The 795km2 Kibale National Park contains one of the loveliest and most varied tracts of tropical forest in Uganda. This is home to a host of forest wildlife, most famously 13 species of primate including chimpanzee. Forest cover predominates in the northern and central parts of the park on the elevated Fort Portal plateau. Kibale is highest at the park’s northern tip which stands 1590m above sea level. Northern Kibale is also the wettest area, receiving a mean annual rainfall of up to 1700mm, mostly during March-May and September-November. The climate is generally pleasant with a mean annual temperature range of 14-27oC. Temperatures are highest (and rainfall lower) in the south where the terrain drops down onto the hot rift valley floor and forest gives way to open grassland.
Southern Kibale adjoins Queen Elizabeth National Park and together these protected areas maintain a 180km-long migration corridor for wildlife which extends from Ishasha, the remote southern sector of Queen Elizabeth NP, to the Sebitoli forest in the north of Kibale.
The Kibale-Fort Portal area is one of Uganda’s most rewarding areas to explore. The park lies close to the tranquil Ndali-Kasenda crater area and within a half day’s drive of the Queen Elizabeth, Rwenzori Mountains and Semuliki National Parks and the Toro-Semliki Wildlife Reserve.
|How to get there|
Kibale National Park is located in western Uganda, 26km south-east of Fort Portal town. Kanyanchu River Camp, the primary centre for tourism activities, can be reached from Kampala either from the north, via Mubende and Fort Portal, or the south through Mbarara and Kamwenge. The northern approach is shorter and quicker, with a 300km tarmac road running to Fort Portal followed by 36km on murram to Kanyanchu. Sebitoli Forest Camp, a secondary tourism centre, is even easier to reach. This stands directly on the Kampala road, 16km before Fort Portal. Public transport runs throughout the day between Kampala and Fort Portal (passing Sebitoli) and Fort Portal and Kamwenge (passing Kanyanchu).
Kibale Primate Lodge provides a choice of accommodation at Kanyanchu including stone cottages, tree houses and an upmarket tented camp. Simple cottages are found at Sebitoli. Both sites provide campsites and canteens that provide basic meals to order.
Basic and mid range accommodation is available in the nearby villages of Bigodi and Nkingo while a wider choice is to be found in the Ndali Crater Area. This ranges from the upmarket Ndali Lodge to good budget options at Chimpanzee Guesthouse and Lake Nkuruba. Accommodation can also be found in Fort Portal town
|Flora and fauna|
Kibale’s varied altitude supports different types of habitat, ranging from wet tropical forest (moist evergreen forest) on the Fort Portal plateau, through dry tropical forest (moist semi deciduous), to woodland and savanna on the rift valley floor. Around Kanyanchu, in the central part of the park, the high forest contains a mixture of deciduous and evergreen trees with the evergreen species dominant. Trees rise to over 55m and exhibit a semi-closed canopy of stratified tree crowns. The undergrowth is sparse with shade tolerant herbs, shrubs, a variety of ferns and broad leaved forest grasses. 351 tree species have been recorded in the park.
The diversity and density of primates in Kibale is the highest in Africa. The most famous of its 13 species is the chimpanzee, our closest relative. Kibale’s 1450 chimpanzee represent Uganda’s largest population of this endangered primate. Kibale is also home to the rare I’Hoest’s monkey and East Africa’s largest population of the threatened red colobus monkey. Other primates include the black and white colobus, blue monkey, grey cheeked mangabey, red tailed monkey, olive baboon, bush baby and potto. Other mammals are present, though rarely seen. These include forest elephant, buffalo, leopard, bush pig and duiker. A keen observer may also spot reptiles and amphibians as well as a colourful variety of butterflies.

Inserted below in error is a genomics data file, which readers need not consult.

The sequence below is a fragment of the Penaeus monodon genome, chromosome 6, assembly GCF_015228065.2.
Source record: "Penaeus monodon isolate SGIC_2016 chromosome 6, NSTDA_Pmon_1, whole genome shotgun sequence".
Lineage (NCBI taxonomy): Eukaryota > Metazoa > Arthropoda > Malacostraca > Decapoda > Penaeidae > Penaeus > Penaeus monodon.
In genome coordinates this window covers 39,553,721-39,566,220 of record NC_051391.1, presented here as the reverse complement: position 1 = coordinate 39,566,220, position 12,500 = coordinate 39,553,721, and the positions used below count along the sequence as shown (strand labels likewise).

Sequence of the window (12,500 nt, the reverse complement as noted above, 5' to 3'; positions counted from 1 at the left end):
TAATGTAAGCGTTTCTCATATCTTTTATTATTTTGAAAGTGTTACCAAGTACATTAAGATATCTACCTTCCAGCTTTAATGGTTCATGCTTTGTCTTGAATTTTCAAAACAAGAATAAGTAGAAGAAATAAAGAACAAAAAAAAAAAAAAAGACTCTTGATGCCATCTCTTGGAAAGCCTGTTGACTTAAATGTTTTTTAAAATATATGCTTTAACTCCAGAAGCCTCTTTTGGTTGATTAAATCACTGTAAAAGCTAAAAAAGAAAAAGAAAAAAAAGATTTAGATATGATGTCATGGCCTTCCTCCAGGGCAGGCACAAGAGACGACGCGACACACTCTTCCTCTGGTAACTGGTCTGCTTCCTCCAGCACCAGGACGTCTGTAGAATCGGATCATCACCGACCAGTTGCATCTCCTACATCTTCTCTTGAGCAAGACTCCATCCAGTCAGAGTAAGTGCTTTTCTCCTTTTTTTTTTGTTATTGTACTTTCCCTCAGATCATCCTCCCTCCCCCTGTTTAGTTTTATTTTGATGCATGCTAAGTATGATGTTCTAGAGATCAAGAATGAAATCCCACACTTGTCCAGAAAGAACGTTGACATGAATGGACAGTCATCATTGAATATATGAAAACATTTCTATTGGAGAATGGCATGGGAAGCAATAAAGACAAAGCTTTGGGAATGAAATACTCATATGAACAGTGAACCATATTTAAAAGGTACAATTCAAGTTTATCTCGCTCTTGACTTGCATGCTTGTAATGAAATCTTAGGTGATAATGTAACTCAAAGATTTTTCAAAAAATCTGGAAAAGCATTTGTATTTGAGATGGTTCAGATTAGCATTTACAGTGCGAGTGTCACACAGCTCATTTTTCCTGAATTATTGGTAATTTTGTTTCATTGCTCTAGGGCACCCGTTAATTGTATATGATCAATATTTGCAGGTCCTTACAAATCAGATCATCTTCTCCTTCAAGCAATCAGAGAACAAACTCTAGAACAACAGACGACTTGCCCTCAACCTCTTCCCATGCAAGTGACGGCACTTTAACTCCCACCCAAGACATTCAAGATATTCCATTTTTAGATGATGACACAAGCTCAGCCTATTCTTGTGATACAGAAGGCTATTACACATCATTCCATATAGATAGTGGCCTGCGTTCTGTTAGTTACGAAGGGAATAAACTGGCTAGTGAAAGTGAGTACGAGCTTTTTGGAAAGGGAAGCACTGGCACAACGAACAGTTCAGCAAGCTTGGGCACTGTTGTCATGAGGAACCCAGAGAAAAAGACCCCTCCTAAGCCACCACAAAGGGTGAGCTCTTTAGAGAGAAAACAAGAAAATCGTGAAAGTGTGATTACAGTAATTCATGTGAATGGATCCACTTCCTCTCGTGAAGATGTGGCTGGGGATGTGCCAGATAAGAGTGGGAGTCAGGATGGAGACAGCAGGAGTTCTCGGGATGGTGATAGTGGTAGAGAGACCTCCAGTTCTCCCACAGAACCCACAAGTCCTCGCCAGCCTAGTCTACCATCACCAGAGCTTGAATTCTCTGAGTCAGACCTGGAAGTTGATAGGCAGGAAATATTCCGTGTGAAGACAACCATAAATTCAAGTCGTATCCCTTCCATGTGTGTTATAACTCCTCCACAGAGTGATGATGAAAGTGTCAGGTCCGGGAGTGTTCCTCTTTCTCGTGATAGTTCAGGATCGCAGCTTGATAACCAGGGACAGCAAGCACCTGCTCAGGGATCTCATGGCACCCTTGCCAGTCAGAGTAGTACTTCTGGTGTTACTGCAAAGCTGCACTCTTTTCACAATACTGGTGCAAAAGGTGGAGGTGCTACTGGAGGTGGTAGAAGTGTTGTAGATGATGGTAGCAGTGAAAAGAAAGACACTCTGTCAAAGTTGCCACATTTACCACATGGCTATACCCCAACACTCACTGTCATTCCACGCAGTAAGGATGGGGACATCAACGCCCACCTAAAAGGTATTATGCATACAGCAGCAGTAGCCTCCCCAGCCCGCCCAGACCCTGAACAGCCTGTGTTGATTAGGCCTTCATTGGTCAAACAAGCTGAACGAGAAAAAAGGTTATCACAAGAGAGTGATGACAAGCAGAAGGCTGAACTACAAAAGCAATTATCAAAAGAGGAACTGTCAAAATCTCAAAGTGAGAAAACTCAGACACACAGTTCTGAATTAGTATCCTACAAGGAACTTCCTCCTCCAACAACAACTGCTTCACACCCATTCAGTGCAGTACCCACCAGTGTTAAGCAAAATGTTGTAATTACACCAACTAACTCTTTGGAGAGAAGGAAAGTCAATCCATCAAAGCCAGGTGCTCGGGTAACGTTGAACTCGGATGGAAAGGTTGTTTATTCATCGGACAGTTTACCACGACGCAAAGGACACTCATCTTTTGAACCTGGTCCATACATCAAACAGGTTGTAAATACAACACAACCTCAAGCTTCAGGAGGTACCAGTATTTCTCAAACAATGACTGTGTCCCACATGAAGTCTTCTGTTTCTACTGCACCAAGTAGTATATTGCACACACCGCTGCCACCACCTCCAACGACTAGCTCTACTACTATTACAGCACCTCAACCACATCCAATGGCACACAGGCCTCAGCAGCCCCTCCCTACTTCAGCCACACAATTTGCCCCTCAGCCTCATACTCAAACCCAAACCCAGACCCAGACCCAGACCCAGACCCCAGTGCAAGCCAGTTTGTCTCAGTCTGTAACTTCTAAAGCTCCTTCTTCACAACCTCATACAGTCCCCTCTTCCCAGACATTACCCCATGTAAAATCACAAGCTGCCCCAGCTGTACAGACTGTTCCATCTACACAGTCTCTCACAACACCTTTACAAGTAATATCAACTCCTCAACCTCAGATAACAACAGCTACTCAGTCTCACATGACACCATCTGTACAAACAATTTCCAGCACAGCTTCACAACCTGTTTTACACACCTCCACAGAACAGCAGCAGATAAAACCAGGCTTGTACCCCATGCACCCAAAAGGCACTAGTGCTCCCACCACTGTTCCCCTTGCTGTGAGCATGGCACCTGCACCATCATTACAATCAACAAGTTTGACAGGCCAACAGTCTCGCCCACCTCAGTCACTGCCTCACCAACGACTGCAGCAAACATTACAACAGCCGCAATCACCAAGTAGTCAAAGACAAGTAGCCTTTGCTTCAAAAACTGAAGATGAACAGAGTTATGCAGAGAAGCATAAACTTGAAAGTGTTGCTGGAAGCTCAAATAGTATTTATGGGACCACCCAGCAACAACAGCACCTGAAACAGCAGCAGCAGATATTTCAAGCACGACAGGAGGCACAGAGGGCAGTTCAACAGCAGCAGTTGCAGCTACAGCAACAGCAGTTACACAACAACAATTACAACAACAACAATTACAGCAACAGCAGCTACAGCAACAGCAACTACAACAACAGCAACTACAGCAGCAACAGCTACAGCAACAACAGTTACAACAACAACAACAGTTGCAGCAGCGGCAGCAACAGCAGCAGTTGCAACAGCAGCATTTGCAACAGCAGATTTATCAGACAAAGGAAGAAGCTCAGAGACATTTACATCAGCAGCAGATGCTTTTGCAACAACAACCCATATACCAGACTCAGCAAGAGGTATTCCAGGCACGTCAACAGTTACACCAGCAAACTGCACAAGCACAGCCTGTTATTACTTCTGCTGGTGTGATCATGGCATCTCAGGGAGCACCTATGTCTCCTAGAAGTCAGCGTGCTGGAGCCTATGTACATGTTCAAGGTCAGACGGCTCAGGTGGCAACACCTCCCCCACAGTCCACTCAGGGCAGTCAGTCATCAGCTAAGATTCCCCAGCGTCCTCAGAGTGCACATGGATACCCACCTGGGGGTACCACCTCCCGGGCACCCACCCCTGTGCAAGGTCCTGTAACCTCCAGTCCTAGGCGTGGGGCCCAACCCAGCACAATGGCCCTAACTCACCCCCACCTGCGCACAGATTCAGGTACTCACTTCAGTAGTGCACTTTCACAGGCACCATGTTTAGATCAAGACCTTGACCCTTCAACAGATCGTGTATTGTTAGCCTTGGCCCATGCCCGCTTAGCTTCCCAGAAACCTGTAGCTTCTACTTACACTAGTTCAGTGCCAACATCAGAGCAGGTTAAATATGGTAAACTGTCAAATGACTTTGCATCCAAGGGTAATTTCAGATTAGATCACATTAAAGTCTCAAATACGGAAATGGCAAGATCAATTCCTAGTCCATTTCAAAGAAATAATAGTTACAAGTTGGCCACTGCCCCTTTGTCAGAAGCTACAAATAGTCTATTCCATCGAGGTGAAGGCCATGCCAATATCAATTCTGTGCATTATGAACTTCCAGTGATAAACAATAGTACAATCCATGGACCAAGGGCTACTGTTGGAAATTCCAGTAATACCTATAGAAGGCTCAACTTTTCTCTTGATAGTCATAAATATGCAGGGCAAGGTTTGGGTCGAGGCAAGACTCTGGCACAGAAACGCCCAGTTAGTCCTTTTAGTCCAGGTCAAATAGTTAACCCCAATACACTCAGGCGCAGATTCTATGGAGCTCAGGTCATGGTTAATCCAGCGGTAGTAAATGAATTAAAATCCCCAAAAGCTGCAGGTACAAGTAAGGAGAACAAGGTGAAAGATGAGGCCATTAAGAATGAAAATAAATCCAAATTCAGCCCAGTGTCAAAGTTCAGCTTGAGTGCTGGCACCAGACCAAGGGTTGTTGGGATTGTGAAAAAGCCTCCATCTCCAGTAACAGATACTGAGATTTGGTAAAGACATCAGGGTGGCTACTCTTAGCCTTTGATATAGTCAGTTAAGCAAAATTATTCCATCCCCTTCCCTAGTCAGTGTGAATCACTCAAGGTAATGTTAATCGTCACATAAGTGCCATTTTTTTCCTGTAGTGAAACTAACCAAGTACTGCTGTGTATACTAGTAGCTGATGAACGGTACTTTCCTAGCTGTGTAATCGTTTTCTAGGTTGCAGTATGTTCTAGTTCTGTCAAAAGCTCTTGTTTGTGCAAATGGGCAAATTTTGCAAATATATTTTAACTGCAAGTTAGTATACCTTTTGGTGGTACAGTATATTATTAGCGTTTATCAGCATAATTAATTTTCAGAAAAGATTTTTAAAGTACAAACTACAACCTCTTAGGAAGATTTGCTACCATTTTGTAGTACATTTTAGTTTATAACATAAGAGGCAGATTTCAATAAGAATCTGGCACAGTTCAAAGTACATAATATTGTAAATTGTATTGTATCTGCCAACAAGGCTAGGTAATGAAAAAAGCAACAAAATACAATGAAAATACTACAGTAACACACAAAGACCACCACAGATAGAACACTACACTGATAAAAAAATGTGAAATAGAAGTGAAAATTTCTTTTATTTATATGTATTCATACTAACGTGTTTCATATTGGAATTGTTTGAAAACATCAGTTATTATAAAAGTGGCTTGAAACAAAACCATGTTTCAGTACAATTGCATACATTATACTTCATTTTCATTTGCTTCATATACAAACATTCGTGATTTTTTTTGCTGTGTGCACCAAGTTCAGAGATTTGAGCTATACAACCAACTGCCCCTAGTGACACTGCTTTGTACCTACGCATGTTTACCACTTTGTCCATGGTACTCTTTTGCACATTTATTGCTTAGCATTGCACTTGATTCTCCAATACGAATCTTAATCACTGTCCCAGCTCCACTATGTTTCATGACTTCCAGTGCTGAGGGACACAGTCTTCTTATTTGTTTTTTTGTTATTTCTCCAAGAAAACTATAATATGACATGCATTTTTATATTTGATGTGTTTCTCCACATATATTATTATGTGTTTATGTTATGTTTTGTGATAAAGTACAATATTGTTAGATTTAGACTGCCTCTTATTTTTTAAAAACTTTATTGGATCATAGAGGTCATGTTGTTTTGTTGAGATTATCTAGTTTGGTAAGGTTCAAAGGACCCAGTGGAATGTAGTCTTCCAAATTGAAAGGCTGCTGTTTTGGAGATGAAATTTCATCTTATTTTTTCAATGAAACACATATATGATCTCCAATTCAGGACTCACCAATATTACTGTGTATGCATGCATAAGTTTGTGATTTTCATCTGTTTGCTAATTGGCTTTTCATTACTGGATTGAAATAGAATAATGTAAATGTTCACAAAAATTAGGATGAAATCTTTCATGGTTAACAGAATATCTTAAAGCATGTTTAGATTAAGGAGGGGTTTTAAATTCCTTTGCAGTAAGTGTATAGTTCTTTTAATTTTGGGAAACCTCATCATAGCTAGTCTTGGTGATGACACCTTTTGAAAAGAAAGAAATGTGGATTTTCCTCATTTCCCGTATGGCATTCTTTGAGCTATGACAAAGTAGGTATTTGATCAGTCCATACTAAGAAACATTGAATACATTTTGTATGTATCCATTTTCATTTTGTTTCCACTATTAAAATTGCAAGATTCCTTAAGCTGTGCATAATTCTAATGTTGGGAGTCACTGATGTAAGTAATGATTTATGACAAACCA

Around the park
Kanyanchu River Camp
Chimpanzee Habituation Experience
Primate walk (Chimpanzee tracking)
Sebitoli Forest Camp
Cultural Heritage and Nature Trail
(Former Long Distance Walk)
Bigodi Wetland Sanctuary
Guided walks, similar to those at Magombe, are conducted in the Kihingani Wetland, just outside the national park near Sebitoli.nducted in the Kihingani Wetland, just outside the national park near Sebitoli.
Chimpanzee tracking regulations
For your safety and the protection of Kibale’s chimpanzees, please observe the following points:
• Keep a distance of 8 metres between you and the chimps.
• Do not enter the forest if you are sick. This puts the chimps at risk of contracting disease.
• Do not eat near the chimps.
• Children of 12 years and below are not permitted to view the chimps for safety reasons.
• Do not enter the forest without a park guide.
• If you need to defecate, do so off the trail and bury waste and toilet paper in a hole 30cm deep.
• Do not scare or attempt to provoke the chimps.
• Flash photography is strictly forbidden.
• Follow the instructions of your guide.
Please remember that Kibale is not a zoo but a natural tropical rainforest. Sightings of chimpanzee and other primates depend on several factors, such as time of the day, fruit availability, weather, and how quiet your group is.
What to bring
Carry warm clothing and rain gear as the mornings and evenings can be cold and wet, especially during the peak rainy seasons. Wear enclosed shoes and remember to bring a camera, binoculars, wildlife guidebooks, hat, and mosquito/insect repellant.
For information on fees for park entrance and activities, please refer to the UWA tariff sheet.
20% of all park entry fees are shared with communities living in park boundary parishes in order to spread the benefits of ecotourism and generate local support for conservation.